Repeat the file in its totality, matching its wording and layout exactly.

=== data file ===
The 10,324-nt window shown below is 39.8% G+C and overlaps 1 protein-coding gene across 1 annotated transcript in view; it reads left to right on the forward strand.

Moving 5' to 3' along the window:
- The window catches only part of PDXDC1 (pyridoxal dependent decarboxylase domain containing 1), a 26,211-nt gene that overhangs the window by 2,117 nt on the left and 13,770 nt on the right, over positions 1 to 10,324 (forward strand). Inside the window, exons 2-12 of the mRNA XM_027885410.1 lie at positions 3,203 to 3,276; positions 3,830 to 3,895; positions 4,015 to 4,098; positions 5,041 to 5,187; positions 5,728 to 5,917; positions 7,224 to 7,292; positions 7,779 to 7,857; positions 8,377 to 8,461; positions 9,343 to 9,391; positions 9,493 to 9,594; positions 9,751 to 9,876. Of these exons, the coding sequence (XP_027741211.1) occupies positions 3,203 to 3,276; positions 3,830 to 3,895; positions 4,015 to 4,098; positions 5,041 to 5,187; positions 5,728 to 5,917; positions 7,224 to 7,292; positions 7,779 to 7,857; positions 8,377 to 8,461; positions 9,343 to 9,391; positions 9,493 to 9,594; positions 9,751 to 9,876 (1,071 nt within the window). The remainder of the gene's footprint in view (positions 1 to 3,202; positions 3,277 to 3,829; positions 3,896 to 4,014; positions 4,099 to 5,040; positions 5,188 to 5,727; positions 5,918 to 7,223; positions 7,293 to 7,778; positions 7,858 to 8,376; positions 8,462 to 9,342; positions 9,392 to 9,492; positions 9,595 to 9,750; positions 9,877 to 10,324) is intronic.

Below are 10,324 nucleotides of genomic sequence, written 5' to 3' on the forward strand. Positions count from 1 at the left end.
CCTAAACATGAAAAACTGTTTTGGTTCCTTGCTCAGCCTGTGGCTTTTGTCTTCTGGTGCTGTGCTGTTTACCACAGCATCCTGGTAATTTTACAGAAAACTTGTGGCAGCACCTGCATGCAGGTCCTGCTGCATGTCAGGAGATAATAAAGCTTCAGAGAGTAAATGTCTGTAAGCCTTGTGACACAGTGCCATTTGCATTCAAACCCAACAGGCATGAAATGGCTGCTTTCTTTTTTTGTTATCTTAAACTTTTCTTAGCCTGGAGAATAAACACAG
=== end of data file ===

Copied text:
The 10,324-nt window shown below is 39.8% G+C and overlaps 1 protein-coding gene across 1 annotated transcript in view; it reads left to right on the forward strand.

Moving 5' to 3' along the window:
- The window catches only part of PDXDC1 (pyridoxal dependent decarboxylase domain containing 1), a 26,211-nt gene that overhangs the window by 2,117 nt on the left and 13,770 nt on the right, over positions 1 to 10,324 (forward strand). Inside the window, exons 2-12 of the mRNA XM_027885410.1 lie at positions 3,203 to 3,276; positions 3,830 to 3,895; positions 4,015 to 4,098; positions 5,041 to 5,187; positions 5,728 to 5,917; positions 7,224 to 7,292; positions 7,779 to 7,857; positions 8,377 to 8,461; positions 9,343 to 9,391; positions 9,493 to 9,594; positions 9,751 to 9,876. Of these exons, the coding sequence (XP_027741211.1) occupies positions 3,203 to 3,276; positions 3,830 to 3,895; positions 4,015 to 4,098; positions 5,041 to 5,187; positions 5,728 to 5,917; positions 7,224 to 7,292; positions 7,779 to 7,857; positions 8,377 to 8,461; positions 9,343 to 9,391; positions 9,493 to 9,594; positions 9,751 to 9,876 (1,071 nt within the window). The remainder of the gene's footprint in view (positions 1 to 3,202; positions 3,277 to 3,829; positions 3,896 to 4,014; positions 4,099 to 5,040; positions 5,188 to 5,727; positions 5,918 to 7,223; positions 7,293 to 7,778; positions 7,858 to 8,376; positions 8,462 to 9,342; positions 9,392 to 9,492; positions 9,595 to 9,750; positions 9,877 to 10,324) is intronic.

Below are 10,324 nucleotides of genomic sequence, written 5' to 3' on the forward strand. Positions count from 1 at the left end.
CCTAAACATGAAAAACTGTTTTGGTTCCTTGCTCAGCCTGTGGCTTTTGTCTTCTGGTGCTGTGCTGTTTACCACAGCATCCTGGTAATTTTACAGAAAACTTGTGGCAGCACCTGCATGCAGGTCCTGCTGCATGTCAGGAGATAATAAAGCTTCAGAGAGTAAATGTCTGTAAGCCTTGTGACACAGTGCCATTTGCATTCAAACCCAACAGGCATGAAATGGCTGCTTTCTTTTTTTGTTATCTTAAACTTTTCTTAGCCTGGAGAATAAACACAG